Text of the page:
British values should be put above “raw economics” in foreign policy, the new chairman of the Commons foreign affairs committee has said.
Tory MP Tom Tugendhat said he was not opposed to selling arms to countries like Saudi Arabia but it must be done in “a rules-based system”.
He said Britain’s reputation as a fair place to do business underpinned the UK economy and must be defended abroad.
He added it would be “great” to be PM, foreign or defence secretary one day.
But he told the House Magazine his focus for the next few years was to chair the foreign affairs committee.
Mr Tugendhat, who has served in the Territorial Army in the Middle East, said: “The fundamental underpinning of our economy is the value that people place on Britain as a fair place to do business, on British law and values being fair, whether that be accountancy, whether that be legal service, whether that be finance.
“Therefore, we’ve got to be careful when we make foreign policy that we recognise that we’ve got to defend those values abroad above simple raw economics in a very blunt system.”
But he said foreign policy should not be conducted in a way “that damages our ability to promote economic growth in the UK”.
The interview, carried out earlier this week, was published the day after Defence Secretary Sir Michael Fallon suggested to MPs that criticism of Saudi Arabia in Parliament was “not helpful” as he attempted to secure a deal with the country for a second batch of Typhoon fighter jets.
Asked about arms sales to Saudi Arabia in light of the country’s role in the conflict in Yemen, Mr Tugendhat said, “I certainly don’t think it’s wrong to sell arms.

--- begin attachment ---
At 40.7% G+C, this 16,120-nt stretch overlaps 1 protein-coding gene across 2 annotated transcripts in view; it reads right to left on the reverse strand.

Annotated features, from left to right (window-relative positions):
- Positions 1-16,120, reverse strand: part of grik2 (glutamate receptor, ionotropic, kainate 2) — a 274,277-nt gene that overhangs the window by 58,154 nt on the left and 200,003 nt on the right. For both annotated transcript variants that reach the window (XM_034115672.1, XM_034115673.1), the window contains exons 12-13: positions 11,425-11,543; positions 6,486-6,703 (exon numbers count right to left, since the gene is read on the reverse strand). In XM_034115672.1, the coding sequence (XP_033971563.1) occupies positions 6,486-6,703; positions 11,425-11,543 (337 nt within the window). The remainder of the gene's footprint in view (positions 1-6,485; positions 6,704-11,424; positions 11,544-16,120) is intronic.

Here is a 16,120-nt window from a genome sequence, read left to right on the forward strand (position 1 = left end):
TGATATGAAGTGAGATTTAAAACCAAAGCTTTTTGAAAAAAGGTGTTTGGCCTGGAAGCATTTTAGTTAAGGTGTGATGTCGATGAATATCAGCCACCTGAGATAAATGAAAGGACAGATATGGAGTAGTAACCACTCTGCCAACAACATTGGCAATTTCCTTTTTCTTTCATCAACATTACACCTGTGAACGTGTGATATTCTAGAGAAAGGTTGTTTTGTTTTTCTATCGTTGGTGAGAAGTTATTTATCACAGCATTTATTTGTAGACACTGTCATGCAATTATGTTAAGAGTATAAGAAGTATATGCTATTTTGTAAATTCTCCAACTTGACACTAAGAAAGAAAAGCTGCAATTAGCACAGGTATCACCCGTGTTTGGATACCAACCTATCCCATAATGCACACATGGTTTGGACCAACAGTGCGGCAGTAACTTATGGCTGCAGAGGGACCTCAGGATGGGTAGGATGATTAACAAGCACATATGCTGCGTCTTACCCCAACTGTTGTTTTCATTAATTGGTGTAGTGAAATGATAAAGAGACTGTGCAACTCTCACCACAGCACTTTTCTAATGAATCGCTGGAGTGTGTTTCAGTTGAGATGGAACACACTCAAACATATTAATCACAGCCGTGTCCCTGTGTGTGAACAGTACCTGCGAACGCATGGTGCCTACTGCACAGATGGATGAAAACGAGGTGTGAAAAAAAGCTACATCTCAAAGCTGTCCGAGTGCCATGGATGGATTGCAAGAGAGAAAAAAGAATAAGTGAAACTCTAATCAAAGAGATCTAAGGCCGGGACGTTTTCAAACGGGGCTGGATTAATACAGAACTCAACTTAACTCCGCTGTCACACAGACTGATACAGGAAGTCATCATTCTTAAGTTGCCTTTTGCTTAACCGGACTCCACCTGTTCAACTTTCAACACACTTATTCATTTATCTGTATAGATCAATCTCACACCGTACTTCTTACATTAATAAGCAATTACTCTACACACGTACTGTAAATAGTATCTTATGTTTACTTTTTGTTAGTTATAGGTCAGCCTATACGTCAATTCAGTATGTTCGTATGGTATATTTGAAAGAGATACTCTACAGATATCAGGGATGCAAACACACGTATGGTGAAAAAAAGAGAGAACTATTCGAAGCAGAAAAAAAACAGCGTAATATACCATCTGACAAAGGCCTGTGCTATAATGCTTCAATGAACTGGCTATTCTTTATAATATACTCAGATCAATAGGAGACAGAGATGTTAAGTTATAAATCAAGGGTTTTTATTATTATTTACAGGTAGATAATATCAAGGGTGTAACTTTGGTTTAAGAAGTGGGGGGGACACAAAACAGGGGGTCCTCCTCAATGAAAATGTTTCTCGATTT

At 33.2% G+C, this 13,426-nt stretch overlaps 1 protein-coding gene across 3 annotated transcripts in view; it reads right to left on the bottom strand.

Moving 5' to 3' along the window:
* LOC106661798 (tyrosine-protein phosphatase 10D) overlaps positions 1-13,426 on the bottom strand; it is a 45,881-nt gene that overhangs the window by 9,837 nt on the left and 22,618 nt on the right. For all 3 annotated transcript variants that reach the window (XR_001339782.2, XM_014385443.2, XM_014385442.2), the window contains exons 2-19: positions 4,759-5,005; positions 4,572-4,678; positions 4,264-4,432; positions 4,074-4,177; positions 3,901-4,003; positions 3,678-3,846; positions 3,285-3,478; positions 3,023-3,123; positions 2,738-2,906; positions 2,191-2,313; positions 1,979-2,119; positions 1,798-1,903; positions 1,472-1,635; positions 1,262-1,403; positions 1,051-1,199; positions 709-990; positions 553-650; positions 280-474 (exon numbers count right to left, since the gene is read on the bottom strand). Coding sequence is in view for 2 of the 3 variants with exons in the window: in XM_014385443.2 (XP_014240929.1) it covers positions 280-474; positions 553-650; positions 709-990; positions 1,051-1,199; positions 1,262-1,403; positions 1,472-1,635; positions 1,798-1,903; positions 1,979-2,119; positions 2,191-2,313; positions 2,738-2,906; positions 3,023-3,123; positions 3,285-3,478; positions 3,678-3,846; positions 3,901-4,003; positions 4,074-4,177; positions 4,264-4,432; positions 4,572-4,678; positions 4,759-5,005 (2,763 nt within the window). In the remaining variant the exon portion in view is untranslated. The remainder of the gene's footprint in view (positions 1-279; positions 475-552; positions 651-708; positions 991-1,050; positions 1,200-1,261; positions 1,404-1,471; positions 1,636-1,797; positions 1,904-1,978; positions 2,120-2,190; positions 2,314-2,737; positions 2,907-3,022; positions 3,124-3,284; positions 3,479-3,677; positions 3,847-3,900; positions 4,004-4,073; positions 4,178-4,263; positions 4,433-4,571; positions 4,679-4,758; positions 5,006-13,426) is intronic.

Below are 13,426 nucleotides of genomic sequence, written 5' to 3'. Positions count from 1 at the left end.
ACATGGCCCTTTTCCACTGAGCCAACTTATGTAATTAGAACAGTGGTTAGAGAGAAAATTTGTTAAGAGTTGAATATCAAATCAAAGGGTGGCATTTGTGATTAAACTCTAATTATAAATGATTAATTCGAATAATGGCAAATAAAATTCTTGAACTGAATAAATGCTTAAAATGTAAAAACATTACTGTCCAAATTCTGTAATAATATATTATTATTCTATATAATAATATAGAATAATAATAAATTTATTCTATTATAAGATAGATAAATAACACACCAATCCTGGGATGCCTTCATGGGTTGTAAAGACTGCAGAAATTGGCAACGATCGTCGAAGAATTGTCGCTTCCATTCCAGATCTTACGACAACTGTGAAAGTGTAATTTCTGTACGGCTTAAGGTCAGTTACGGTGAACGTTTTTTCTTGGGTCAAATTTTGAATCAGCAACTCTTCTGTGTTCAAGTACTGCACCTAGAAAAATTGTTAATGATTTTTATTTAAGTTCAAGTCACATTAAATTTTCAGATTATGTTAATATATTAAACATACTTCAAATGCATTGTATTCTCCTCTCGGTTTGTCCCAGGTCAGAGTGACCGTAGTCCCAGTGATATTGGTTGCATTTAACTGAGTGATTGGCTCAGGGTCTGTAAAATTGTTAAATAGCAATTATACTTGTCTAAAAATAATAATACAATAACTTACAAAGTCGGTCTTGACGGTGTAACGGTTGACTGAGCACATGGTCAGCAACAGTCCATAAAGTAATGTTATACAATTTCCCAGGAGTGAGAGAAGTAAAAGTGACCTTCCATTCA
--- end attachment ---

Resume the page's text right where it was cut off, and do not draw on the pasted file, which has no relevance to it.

“But we must be realistic as to what we’re doing when we do sell arms. And part of that has to be within a context of, as I say, a rules-based system.
“Saudi Arabia has caused some issues for us in that, and other nations have too. But it’s certainly not wrong to enable countries to defend themselves.”
‘Difficult to translate’
Of Boris Johnson’s performance as foreign secretary, he said: “He’s certainly got a lot of passion for the United Kingdom and has a way of expressing himself which certainly carries a lot of noise.”
He added that “cross-cultural humour” was very hard to do as it was difficult to translate.
“I think there are ways of doing diplomacy. I’ve done it in Afghanistan, in Iraq and Saudi [Arabia] and across parts of Africa and most of the Middle East, and I just think that it’s very, very hard to make humour work in international environments, which is why very few serious politicians try it.”
Seen as a rising star of the Conservative Party, Mr Tugendhat was elected as chair of the Commons Foreign Affairs Committee, two years after becoming MP for Tonbrige and Malling.